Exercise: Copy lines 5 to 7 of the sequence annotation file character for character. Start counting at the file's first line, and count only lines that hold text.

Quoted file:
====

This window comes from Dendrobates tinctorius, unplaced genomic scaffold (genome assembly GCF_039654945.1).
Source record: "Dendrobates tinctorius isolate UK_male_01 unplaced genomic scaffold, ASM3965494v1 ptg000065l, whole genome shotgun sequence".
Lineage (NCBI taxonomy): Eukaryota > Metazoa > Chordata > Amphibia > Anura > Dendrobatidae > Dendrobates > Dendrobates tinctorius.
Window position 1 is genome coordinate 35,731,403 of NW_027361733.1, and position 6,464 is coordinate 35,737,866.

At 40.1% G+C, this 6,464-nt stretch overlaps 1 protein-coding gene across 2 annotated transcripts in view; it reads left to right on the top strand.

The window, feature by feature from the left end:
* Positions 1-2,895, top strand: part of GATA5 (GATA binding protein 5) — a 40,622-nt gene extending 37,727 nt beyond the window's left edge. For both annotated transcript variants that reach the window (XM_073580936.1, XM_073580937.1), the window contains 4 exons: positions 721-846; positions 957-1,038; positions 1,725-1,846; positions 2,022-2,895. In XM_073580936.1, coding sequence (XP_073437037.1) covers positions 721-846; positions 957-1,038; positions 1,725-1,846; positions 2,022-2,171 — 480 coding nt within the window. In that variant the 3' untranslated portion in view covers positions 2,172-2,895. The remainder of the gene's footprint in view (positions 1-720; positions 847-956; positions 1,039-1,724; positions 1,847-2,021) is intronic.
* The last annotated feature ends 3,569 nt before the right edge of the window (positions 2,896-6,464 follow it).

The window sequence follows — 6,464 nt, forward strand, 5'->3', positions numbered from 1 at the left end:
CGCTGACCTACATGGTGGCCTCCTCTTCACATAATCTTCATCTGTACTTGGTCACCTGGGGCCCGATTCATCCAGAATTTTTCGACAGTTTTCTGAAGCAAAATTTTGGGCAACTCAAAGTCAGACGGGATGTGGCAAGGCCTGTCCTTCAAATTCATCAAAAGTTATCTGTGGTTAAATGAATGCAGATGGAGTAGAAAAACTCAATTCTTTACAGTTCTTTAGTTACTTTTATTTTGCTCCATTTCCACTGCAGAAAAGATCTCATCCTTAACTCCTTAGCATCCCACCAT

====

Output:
At 40.1% G+C, this 6,464-nt stretch overlaps 1 protein-coding gene across 2 annotated transcripts in view; it reads left to right on the top strand.

The window, feature by feature from the left end:
* Positions 1-2,895, top strand: part of GATA5 (GATA binding protein 5) — a 40,622-nt gene extending 37,727 nt beyond the window's left edge. For both annotated transcript variants that reach the window (XM_073580936.1, XM_073580937.1), the window contains 4 exons: positions 721-846; positions 957-1,038; positions 1,725-1,846; positions 2,022-2,895. In XM_073580936.1, coding sequence (XP_073437037.1) covers positions 721-846; positions 957-1,038; positions 1,725-1,846; positions 2,022-2,171 — 480 coding nt within the window. In that variant the 3' untranslated portion in view covers positions 2,172-2,895. The remainder of the gene's footprint in view (positions 1-720; positions 847-956; positions 1,039-1,724; positions 1,847-2,021) is intronic.